13. The apparatus of claim 1 wherein the occlusion balloon further comprises a proximal taper in the deployed state.
14. The apparatus of claim 1 further comprising a blood outlet port coupled to the proximal end of the catheter.
15. A method of manufacturing an emboli catheter for use in an interventional procedure, the method comprising:
providing a catheter having an exterior surface, proximal and distal ends and a working lumen extending therethrough having an interior surface;
providing an occlusion balloon having first and second ends and a uniform thickness therebetween;
affixing a first end of the occlusion balloon to the interior surface of the working lumen;
everting the second end of the occlusion balloon over the distal end of the catheter so that the second end is disposed surrounding the catheter at a position proximal of the distal end; and
affixing the second end of the occlusion balloon to the exterior surface of the catheter at the location proximal of the distal end.
16. The method of claim 15 wherein the interior surface of the working lumen comprises an interior polymer cover, and affixing the first end of the occlusion balloon to the interior surface of the working lumen comprises fusing the first end to the interior polymer cover.
17. The method of claim 15 wherein the interior surface of the working lumen comprises an interior polymer cover, and affixing the first end of the occlusion balloon to the interior surface of the working lumen comprises adhesively bonding the first end to the interior polymer cover.
18. The method of claim 15 wherein the exterior surface of the catheter comprises an exterior polymer cover, and affixing the second end of the occlusion balloon to the exterior surface of the catheter comprises fusing the second end to the exterior polymer cover.
19. The method of claim 15 wherein the exterior surface of the catheter comprises an exterior polymer cover, and affixing the second end of the occlusion balloon to the exterior surface of the catheter comprises adhesively bonding the second end to the exterior polymer cover.
20. The method of claim 15 wherein providing a catheter further comprises providing a catheter having a radiopaque marker band disposed on the catheter adjacent to the distal end.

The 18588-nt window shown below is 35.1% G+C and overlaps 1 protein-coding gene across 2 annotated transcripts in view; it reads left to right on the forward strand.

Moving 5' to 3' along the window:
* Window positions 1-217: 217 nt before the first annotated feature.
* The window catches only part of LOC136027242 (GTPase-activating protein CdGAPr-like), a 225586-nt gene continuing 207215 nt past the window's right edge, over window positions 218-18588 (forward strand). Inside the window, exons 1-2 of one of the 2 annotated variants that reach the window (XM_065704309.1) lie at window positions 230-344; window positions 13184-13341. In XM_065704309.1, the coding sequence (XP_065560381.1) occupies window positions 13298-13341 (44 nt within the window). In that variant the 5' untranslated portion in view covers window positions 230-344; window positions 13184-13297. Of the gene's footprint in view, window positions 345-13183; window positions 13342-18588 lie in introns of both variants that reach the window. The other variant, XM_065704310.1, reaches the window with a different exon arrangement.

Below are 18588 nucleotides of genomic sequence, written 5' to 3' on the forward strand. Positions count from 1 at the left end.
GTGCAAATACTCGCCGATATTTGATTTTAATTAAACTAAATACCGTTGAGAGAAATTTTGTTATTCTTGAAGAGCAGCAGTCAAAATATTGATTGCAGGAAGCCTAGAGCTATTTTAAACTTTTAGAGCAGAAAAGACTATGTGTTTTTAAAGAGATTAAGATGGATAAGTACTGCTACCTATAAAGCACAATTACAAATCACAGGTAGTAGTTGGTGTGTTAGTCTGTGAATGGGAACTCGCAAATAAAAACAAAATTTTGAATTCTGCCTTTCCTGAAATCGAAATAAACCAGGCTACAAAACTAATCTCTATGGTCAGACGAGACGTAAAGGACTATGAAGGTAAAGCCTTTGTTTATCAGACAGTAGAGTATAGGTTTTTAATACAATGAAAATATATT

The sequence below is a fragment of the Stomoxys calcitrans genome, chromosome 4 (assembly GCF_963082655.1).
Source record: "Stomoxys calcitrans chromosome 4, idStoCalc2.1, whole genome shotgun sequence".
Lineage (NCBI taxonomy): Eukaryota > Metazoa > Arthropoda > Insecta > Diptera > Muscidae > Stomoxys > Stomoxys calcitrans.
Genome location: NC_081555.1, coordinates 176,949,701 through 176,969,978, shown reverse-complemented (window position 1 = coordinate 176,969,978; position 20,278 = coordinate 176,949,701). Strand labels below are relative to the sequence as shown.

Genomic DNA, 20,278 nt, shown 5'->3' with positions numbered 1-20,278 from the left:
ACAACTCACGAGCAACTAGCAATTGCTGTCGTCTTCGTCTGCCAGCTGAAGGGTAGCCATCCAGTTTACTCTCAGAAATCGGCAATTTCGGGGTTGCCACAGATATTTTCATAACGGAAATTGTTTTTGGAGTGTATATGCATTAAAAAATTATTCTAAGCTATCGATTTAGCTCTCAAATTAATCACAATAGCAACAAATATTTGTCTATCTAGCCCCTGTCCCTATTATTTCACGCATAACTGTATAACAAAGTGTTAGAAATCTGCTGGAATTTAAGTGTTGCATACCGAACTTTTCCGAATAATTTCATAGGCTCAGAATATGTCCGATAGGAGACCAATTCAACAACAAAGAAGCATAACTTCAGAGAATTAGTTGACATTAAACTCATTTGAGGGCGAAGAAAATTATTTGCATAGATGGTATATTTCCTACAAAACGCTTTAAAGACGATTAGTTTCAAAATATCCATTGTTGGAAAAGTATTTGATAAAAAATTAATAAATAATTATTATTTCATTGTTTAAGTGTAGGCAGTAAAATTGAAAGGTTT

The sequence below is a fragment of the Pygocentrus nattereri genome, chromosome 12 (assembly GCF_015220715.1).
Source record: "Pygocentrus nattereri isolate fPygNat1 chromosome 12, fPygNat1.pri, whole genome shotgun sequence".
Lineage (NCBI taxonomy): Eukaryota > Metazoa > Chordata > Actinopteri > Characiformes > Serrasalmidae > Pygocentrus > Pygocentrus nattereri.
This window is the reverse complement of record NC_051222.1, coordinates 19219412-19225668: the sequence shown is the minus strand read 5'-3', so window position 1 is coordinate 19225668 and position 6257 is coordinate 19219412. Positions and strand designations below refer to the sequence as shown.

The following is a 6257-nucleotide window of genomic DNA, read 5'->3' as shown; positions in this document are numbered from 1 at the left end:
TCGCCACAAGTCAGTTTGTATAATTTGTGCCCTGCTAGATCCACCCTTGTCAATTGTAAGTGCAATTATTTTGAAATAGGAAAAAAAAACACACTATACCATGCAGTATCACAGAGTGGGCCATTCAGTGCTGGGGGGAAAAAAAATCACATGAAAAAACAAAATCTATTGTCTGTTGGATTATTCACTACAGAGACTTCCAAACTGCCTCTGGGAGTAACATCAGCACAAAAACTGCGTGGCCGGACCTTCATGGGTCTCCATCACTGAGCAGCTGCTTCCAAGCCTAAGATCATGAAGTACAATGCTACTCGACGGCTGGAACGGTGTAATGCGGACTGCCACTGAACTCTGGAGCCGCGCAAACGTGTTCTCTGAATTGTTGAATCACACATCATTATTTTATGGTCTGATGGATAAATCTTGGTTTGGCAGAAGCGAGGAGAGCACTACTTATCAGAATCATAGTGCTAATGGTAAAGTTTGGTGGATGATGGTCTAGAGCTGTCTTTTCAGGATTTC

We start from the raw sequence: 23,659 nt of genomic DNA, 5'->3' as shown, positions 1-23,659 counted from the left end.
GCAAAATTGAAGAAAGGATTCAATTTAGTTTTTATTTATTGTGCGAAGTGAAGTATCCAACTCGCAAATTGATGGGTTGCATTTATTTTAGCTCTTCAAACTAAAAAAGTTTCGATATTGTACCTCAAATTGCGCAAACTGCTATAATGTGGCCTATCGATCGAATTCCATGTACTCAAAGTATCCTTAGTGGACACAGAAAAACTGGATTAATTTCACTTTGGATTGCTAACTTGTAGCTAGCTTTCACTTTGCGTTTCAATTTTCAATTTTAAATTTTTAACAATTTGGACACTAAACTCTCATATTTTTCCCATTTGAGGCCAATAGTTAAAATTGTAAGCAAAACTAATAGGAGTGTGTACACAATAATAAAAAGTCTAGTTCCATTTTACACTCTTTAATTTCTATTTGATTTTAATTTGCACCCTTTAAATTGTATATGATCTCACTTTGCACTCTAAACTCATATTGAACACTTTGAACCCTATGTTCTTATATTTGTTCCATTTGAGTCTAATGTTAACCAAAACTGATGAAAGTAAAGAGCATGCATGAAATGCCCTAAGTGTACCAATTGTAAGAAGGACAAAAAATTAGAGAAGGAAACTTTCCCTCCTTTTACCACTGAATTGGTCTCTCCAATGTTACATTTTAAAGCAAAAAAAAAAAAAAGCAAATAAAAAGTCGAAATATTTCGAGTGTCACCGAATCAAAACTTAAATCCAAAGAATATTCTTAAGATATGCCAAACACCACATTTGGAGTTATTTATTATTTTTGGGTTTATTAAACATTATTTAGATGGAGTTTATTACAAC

Description
REFERENCE TO RELATED APPLICATIONS

[0001] The present application is a continuation-in-part of U.S. patent application Ser. No. 09/418,727, filed Oct. 15, 1999, which is a continuation-in-part of U.S. patent application Ser. No. 09/333,074, filed Jun. 14, 1999, now U.S. Pat. No. 6,206,868, which is a continuation-in-part of International Application PCT/US99/05469, filed Mar. 12, 1999, which is a continuation-in-part of U.S. patent application Ser. No. 09/078,263, filed May 13, 1998.

FIELD OF THE INVENTION

[0002] This invention relates to apparatus and methods for removing emboli during vascular interventions. More particularly, the apparatus and methods of the present invention provide a catheter having an occlusion balloon of uniform thickness that facilitates retrograde flow and removes emboli from a treatment vessel via a funnel-shaped taper of the occlusion balloon.

BACKGROUND OF THE INVENTION

[0003] Today there is a growing need to provide controlled access and vessel management during such procedures as stenting, atherectomy and angioplasty. Generally during these procedures there is a high opportunity for the release of embolic material. The emboli may travel downstream from the occlusion, lodging deep within the vascular bed and causing ischemia. The resulting ischemia may pose a serious threat to the health or life of a patient if the blockage forms in a critical area, such as the heart, lungs, or brain.

[0004] Several previously known apparatus and methods attempt to remove emboli formed during endovascular procedures by aspirating the emboli out of the vessel of interest using a catheter having an occlusion balloon. These previously known occlusion balloons, however, have various drawbacks, including variability in deployment of the balloon to the desired shape, inefficiency in removing emboli, and/or high cost and complicated processes associated with manufacturing the balloon.